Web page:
Console RPG fans have certainly had to wait a long time between good RPGs. Since the Elder Scrolls V: Skyrim, there has been a trickle of RPGs released on the Xbox 360 and PlayStation 3, ranging from terrible to mundane, but all that has changed. Diablo has returned to consoles with a port of Diablo III.
The PC version of Diablo III launched back in May of 2012, and had more than its fair share of problems. There were bugs, glitches, and even complaints from fans that the game had become too easy and that the art direction had deviated too much from Diablo 1 and 2 (the game is much brighter and more cartoon-like than Diablo 1 and 2). While there is no denying Diablo III (on both PC and console) has a very different look to previous games, the gameplay itself is thoroughly enjoyable. How does the game rate overall? Well, “stay a while, and listen”.
Set twenty years after the events of Diablo 2, Diablo 3 opens with Deckard Cain and his niece Leah reading ancient texts that foretell the “end days” and the events leading to it. The cathedral is hit by a falling star, which tears open the ground, swallowing Deckard into it.
The protagonist (a character created by the player), ventures into New Tristram to investigate the fallen star. Hordes of the undead rise from the ground, attacking the village and the soldiers protecting it. The player intervenes, and meets Leah, who asks for his help in rescuing Deckard from the crater in the cathedral. The player agrees, and thus the bloody adventure begins.
If you’re unfamiliar with dungeon-crawling RPGs, that’s perfectly fine. There hasn’t been one on a home console in years (apart from the fantastic port of Torchlight). The original Diablo wasn’t the original dungeon crawler, but it certainly is one of the best. Combining a dark, bloody and mature atmosphere elevated Blizzard’s original RPG above the competition. Ambitiously, Blizzard even managed to port Diablo 1 to the Sony Playstation, and even added local co-op.
Dungeon crawler RPGs are usually played from an isometric viewpoint, and usually from a zoomed out view. This allows game designers to hide enemies and treasures in fog or darkness, but also allows for many enemies to appear on screen at once. Diablo III seems to have hundreds of enemies on screen at times, and players must carefully decide whether to engage in combat with hordes of monsters or flee, depending on a number of things such as the number of healing potions, or their current equipment, etc.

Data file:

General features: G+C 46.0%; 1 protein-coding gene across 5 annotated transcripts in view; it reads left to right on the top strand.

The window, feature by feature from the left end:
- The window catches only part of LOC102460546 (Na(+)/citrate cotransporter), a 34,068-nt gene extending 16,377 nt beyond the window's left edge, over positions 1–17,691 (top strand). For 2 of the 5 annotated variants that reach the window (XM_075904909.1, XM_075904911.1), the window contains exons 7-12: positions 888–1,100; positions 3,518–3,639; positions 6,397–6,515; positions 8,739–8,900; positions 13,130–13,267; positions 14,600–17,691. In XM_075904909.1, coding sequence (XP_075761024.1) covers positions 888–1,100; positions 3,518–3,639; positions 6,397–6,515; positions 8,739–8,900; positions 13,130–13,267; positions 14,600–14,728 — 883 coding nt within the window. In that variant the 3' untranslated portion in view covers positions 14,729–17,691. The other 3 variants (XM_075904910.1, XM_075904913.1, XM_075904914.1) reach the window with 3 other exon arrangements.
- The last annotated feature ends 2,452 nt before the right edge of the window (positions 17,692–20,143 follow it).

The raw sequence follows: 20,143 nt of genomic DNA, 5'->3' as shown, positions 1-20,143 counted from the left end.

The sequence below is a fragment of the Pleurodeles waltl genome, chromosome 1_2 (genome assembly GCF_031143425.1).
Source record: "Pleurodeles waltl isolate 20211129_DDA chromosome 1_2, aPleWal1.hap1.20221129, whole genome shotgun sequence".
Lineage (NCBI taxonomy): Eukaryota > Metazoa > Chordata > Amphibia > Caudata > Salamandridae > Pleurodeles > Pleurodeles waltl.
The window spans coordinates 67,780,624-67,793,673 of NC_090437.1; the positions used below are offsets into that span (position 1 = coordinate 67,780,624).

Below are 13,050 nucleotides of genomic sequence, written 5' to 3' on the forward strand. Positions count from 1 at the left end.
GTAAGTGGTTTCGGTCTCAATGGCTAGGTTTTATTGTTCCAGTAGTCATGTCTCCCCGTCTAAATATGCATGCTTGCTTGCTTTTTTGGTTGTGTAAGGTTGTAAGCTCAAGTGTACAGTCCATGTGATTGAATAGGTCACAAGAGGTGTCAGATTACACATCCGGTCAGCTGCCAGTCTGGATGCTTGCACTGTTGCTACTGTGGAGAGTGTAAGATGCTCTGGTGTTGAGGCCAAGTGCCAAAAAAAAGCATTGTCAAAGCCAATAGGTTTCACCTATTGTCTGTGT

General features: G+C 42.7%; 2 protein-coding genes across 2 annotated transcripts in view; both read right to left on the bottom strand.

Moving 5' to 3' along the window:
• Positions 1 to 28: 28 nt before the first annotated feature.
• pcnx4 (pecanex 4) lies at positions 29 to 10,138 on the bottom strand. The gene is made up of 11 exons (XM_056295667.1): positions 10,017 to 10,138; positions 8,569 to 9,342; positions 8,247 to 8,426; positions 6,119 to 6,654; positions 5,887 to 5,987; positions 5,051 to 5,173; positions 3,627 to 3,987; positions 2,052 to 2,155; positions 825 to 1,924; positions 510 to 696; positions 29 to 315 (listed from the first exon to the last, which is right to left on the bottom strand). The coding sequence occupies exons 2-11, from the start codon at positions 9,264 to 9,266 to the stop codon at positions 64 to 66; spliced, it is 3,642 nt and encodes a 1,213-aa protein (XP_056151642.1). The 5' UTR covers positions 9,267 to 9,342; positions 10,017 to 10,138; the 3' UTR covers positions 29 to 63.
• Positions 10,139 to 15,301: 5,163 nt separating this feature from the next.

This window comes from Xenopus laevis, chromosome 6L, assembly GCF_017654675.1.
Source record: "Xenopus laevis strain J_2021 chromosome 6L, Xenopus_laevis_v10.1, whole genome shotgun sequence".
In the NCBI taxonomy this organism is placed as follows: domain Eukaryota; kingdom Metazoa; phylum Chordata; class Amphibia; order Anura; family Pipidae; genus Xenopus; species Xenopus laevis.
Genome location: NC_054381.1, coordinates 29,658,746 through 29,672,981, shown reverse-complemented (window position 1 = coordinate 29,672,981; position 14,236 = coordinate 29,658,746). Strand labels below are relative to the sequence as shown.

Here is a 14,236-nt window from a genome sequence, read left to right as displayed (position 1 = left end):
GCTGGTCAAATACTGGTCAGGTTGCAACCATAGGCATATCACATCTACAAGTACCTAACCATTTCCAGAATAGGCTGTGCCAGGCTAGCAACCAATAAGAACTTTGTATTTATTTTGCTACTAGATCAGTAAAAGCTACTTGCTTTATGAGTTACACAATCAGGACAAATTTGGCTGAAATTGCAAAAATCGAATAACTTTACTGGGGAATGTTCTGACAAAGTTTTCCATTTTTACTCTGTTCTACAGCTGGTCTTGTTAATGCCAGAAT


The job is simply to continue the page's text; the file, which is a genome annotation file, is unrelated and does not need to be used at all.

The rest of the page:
Also in dungeon crawlers, combat is in real-time, like in action games. This added much excitement when Diablo 1 was released, as many console owners were used to RPGs having turn-based battles, a design technique of many Japanese RPGs, which were booming at the release of Diablo 1 (1996).
Diablo III’s combat and controls are extremely simple, almost too simple. In my opinion, it has perfectly found the delicate balance between simplistic arcade controls and that of a more complex RPG. Combined with Diablo III’s graphics, which are also simple, players could be forgiven for thinking that Diablo III is a shallow game with not much depth to it at all. There is, however, a very well-written story with some highly-enjoyable gameplay.
As with most RPGs, each kill and completed quest rewards the player with experience. Upon levelling up, players unlock additional skills and their stats improve. What’s great about Diablo III though, is how Blizzard have embraced the arcade-style combat of the game. There are challenges which reward buffs (temporary status improvements) and/or bonus experience for completing them. It adds an extra challenge to the game, and also makes levelling up fun, and not a chore.
Visually, Diablo III is quite a departure from previous games. That’s not a bad thing, as the game certainly has its own unique look, but there isn’t anything that particularly “wows” me about it’s graphics. That being said, we are three months away from the next-generation of consoles and PC games, which means it is extremely hard for anything to come out and be graphically superior compared to other recent games.
- Highly accessible
- Multiplayer is loads of fun
- Dark, well-written story
- Way too many skills compared to buttons
- Somewhat dated gameplay compared to other games.
Diablo III is certainly a lot of fun (I can’t stop playing it), and it serves as both a great RPG for experienced adventurers and also a fantastic introductory title to inexperienced Role-playing gamers. If you’re after a great co-op game or an entertaining RPG to ride out the rest of this console cycle, Diablo III won’t disappoint.